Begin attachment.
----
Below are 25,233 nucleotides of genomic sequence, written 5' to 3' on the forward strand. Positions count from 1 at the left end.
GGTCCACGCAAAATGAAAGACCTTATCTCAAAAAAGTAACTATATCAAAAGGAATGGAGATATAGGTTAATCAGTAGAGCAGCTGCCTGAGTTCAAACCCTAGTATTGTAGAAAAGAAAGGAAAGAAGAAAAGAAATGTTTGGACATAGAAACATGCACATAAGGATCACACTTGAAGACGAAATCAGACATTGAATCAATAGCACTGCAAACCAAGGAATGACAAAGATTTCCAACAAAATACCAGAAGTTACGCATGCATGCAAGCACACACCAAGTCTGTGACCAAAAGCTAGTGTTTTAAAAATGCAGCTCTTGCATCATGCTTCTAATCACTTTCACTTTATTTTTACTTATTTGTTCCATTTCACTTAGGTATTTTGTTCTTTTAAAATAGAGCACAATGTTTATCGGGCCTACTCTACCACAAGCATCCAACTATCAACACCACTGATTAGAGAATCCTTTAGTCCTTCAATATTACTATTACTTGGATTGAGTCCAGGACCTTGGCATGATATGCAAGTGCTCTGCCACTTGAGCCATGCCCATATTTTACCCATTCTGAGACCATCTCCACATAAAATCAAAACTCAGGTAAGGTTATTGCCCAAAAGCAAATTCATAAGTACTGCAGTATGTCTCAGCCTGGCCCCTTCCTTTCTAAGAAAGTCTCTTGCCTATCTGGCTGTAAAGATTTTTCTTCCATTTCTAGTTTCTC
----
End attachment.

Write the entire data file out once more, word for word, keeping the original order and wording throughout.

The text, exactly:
Below are 25,233 nucleotides of genomic sequence, written 5' to 3' on the forward strand. Positions count from 1 at the left end.
GGTCCACGCAAAATGAAAGACCTTATCTCAAAAAAGTAACTATATCAAAAGGAATGGAGATATAGGTTAATCAGTAGAGCAGCTGCCTGAGTTCAAACCCTAGTATTGTAGAAAAGAAAGGAAAGAAGAAAAGAAATGTTTGGACATAGAAACATGCACATAAGGATCACACTTGAAGACGAAATCAGACATTGAATCAATAGCACTGCAAACCAAGGAATGACAAAGATTTCCAACAAAATACCAGAAGTTACGCATGCATGCAAGCACACACCAAGTCTGTGACCAAAAGCTAGTGTTTTAAAAATGCAGCTCTTGCATCATGCTTCTAATCACTTTCACTTTATTTTTACTTATTTGTTCCATTTCACTTAGGTATTTTGTTCTTTTAAAATAGAGCACAATGTTTATCGGGCCTACTCTACCACAAGCATCCAACTATCAACACCACTGATTAGAGAATCCTTTAGTCCTTCAATATTACTATTACTTGGATTGAGTCCAGGACCTTGGCATGATATGCAAGTGCTCTGCCACTTGAGCCATGCCCATATTTTACCCATTCTGAGACCATCTCCACATAAAATCAAAACTCAGGTAAGGTTATTGCCCAAAAGCAAATTCATAAGTACTGCAGTATGTCTCAGCCTGGCCCCTTCCTTTCTAAGAAAGTCTCTTGCCTATCTGGCTGTAAAGATTTTTCTTCCATTTCTAGTTTCTC